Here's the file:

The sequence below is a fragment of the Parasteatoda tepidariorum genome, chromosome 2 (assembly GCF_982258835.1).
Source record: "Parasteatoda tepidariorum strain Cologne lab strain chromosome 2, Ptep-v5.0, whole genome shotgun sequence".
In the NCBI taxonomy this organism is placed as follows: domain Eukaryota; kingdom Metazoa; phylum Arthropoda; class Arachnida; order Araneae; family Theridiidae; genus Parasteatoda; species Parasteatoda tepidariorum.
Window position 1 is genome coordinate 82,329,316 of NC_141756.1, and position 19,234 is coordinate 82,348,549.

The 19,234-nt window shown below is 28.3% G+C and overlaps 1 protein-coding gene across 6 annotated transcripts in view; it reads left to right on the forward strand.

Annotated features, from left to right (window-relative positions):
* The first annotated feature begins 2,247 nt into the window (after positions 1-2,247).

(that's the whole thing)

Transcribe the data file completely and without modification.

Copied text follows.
The sequence below is a fragment of the Parasteatoda tepidariorum genome, chromosome 2 (assembly GCF_982258835.1).
Source record: "Parasteatoda tepidariorum strain Cologne lab strain chromosome 2, Ptep-v5.0, whole genome shotgun sequence".
In the NCBI taxonomy this organism is placed as follows: domain Eukaryota; kingdom Metazoa; phylum Arthropoda; class Arachnida; order Araneae; family Theridiidae; genus Parasteatoda; species Parasteatoda tepidariorum.
Window position 1 is genome coordinate 82,329,316 of NC_141756.1, and position 19,234 is coordinate 82,348,549.

The 19,234-nt window shown below is 28.3% G+C and overlaps 1 protein-coding gene across 6 annotated transcripts in view; it reads left to right on the forward strand.

Annotated features, from left to right (window-relative positions):
* The first annotated feature begins 2,247 nt into the window (after positions 1-2,247).